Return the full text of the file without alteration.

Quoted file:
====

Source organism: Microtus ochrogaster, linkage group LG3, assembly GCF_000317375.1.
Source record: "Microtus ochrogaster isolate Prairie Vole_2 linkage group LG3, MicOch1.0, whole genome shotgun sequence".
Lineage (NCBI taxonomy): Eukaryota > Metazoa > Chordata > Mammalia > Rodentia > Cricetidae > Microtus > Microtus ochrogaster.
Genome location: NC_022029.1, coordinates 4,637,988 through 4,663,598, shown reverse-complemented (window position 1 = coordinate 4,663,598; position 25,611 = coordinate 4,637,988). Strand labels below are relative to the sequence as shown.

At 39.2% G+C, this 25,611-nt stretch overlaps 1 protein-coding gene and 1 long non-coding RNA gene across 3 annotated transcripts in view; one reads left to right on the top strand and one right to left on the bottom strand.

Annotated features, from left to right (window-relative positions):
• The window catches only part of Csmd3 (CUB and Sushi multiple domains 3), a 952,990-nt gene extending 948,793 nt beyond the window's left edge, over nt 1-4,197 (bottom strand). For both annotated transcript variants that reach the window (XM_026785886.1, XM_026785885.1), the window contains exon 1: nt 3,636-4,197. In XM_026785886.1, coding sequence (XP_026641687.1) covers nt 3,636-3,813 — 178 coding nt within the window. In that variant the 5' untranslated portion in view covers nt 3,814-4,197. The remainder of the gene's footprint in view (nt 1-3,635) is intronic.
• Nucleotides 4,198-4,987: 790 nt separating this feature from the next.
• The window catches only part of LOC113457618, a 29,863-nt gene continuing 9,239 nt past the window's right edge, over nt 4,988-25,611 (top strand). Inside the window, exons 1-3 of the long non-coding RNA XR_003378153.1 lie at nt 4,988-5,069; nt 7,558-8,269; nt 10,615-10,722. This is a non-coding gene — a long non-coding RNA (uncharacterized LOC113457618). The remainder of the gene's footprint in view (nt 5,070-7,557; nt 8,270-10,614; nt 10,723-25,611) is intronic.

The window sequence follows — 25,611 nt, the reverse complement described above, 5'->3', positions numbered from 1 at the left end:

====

Source organism: Microtus ochrogaster, linkage group LG3, assembly GCF_000317375.1.
Source record: "Microtus ochrogaster isolate Prairie Vole_2 linkage group LG3, MicOch1.0, whole genome shotgun sequence".
Lineage (NCBI taxonomy): Eukaryota > Metazoa > Chordata > Mammalia > Rodentia > Cricetidae > Microtus > Microtus ochrogaster.
Genome location: NC_022029.1, coordinates 4,637,988 through 4,663,598, shown reverse-complemented (window position 1 = coordinate 4,663,598; position 25,611 = coordinate 4,637,988). Strand labels below are relative to the sequence as shown.

At 39.2% G+C, this 25,611-nt stretch overlaps 1 protein-coding gene and 1 long non-coding RNA gene across 3 annotated transcripts in view; one reads left to right on the top strand and one right to left on the bottom strand.

Annotated features, from left to right (window-relative positions):
• The window catches only part of Csmd3 (CUB and Sushi multiple domains 3), a 952,990-nt gene extending 948,793 nt beyond the window's left edge, over nt 1-4,197 (bottom strand). For both annotated transcript variants that reach the window (XM_026785886.1, XM_026785885.1), the window contains exon 1: nt 3,636-4,197. In XM_026785886.1, coding sequence (XP_026641687.1) covers nt 3,636-3,813 — 178 coding nt within the window. In that variant the 5' untranslated portion in view covers nt 3,814-4,197. The remainder of the gene's footprint in view (nt 1-3,635) is intronic.
• Nucleotides 4,198-4,987: 790 nt separating this feature from the next.
• The window catches only part of LOC113457618, a 29,863-nt gene continuing 9,239 nt past the window's right edge, over nt 4,988-25,611 (top strand). Inside the window, exons 1-3 of the long non-coding RNA XR_003378153.1 lie at nt 4,988-5,069; nt 7,558-8,269; nt 10,615-10,722. This is a non-coding gene — a long non-coding RNA (uncharacterized LOC113457618). The remainder of the gene's footprint in view (nt 5,070-7,557; nt 8,270-10,614; nt 10,723-25,611) is intronic.

The window sequence follows — 25,611 nt, the reverse complement described above, 5'->3', positions numbered from 1 at the left end: